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Currently I'm developing a music search engine using ActionScript 3. The idea is analyzing the chords first and marking the frames (it's limited to mp3 files at the moment) where the frequency changes drastically (melody changes and ignoring noises). After that I do the same thing to the input sound, and match the results with the inverted files. The matching one determines the matching song.

For Axel's method, I think you shouldn't worry about the query whether it's a singing or just humming, since you don't implement a speech recognition program. But I'm curious about your method which uses hash functions. Could you explain that to me?

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The MusicBrainz project maintains such a database. You can make queries to it based on a fingerprint.

The project exists already since a while and has used different fingerprints in the past. See here for a list.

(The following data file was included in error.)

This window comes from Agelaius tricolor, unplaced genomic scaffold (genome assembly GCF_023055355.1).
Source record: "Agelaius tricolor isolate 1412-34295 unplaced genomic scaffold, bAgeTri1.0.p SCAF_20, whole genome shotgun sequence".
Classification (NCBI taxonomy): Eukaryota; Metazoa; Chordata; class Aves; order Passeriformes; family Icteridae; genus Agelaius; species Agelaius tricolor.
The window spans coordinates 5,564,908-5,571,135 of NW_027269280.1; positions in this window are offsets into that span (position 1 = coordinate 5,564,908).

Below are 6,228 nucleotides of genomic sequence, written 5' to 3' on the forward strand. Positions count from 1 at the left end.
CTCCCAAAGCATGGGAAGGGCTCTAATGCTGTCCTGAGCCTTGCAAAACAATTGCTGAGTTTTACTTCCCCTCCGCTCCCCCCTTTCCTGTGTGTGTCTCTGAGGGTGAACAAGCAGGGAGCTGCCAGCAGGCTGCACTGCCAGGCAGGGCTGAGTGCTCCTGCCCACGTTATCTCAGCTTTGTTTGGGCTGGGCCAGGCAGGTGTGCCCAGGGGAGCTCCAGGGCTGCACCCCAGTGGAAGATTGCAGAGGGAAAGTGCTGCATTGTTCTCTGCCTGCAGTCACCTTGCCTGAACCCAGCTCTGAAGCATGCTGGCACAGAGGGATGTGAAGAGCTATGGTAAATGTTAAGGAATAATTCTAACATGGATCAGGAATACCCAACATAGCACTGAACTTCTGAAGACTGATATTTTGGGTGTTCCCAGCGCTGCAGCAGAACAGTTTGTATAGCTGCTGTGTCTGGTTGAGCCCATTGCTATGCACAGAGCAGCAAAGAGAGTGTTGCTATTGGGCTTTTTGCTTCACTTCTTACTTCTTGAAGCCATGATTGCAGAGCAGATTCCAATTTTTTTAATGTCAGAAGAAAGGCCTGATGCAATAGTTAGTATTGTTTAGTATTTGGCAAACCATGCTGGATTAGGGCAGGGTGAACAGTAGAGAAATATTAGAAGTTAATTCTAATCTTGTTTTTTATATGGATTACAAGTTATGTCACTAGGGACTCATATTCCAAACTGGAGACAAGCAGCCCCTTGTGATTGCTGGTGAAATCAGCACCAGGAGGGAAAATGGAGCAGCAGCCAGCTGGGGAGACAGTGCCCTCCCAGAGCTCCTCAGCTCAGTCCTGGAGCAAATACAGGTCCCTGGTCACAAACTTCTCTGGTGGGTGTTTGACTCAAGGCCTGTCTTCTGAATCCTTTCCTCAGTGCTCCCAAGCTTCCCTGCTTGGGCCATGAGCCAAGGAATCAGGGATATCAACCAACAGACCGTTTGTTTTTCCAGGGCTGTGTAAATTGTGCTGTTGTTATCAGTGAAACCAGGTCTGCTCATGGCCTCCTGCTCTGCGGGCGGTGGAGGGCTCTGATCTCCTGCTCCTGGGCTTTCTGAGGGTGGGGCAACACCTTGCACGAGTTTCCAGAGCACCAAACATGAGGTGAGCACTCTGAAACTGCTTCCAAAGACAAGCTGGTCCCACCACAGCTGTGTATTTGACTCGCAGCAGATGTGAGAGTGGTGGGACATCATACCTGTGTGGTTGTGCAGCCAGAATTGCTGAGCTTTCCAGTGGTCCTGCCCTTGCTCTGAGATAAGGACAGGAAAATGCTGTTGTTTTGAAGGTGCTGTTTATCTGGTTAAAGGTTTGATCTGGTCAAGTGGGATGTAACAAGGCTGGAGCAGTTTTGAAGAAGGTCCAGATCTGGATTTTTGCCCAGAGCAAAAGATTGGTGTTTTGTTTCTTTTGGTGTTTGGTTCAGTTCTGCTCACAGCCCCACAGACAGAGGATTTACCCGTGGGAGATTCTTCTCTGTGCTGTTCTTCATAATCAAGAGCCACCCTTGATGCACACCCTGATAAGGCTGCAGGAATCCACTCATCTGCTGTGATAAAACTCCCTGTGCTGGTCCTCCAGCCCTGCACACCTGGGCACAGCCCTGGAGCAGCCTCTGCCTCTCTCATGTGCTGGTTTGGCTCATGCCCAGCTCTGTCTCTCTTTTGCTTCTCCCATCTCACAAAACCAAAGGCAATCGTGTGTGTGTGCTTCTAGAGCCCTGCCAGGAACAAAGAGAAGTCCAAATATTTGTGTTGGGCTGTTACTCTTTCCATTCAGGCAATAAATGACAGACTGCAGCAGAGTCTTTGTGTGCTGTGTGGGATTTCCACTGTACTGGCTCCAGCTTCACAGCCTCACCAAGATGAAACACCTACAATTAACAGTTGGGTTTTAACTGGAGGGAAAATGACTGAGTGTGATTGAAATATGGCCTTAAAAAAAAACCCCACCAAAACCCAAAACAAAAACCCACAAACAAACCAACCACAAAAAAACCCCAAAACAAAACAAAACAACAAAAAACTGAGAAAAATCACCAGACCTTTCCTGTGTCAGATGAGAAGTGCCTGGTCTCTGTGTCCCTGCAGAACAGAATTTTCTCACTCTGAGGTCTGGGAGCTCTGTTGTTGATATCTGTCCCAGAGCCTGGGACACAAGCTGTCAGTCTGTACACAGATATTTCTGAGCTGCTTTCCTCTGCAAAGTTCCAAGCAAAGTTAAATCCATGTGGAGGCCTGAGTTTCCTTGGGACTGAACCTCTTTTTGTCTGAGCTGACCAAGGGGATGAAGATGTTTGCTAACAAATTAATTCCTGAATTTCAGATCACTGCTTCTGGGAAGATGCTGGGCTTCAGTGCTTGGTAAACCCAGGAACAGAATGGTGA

The latest fingerprint they are using is AcoustId. There is the Chromaprint library (also with Python bindings) where you can create such fingerprints. You must feed it raw PCM data.

I have recently written a library in Python which does the decoding (using FFmpeg) and provides such functions as to generate the AcoustId fingerprint (using Chromaprint) and other things (also to play the stream via PortAudio). See here.

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I recently ported my audio landmark-based fingerprinting system to Python:

https://github.com/dpwe/audfprint

It can recognize small (5-10 sec) excerpts from a reference database of 10s of thousands of tracks, and is quite robust to noise and channel distortions. It uses combinations of local spectral peaks, similar to the Shazam system.

This can only match the exact same track, since it relies on fine details of frequencies and time differences - it wouldn't even match different takes, certainly not cover versions or hums. As far as I understand, Midomi/SoundHound works by matching hums to each other (e.g. via dynamic time warping), then has a set of human-curated links between sets of hums and the intended music track.

Matching a hum directly to a music track ("Query by humming") is an ongoing research problem in music information retrieval, but is still pretty difficult. You can see abstracts for a set of systems evaluated last year at the MIREX 2013 QBSH Results.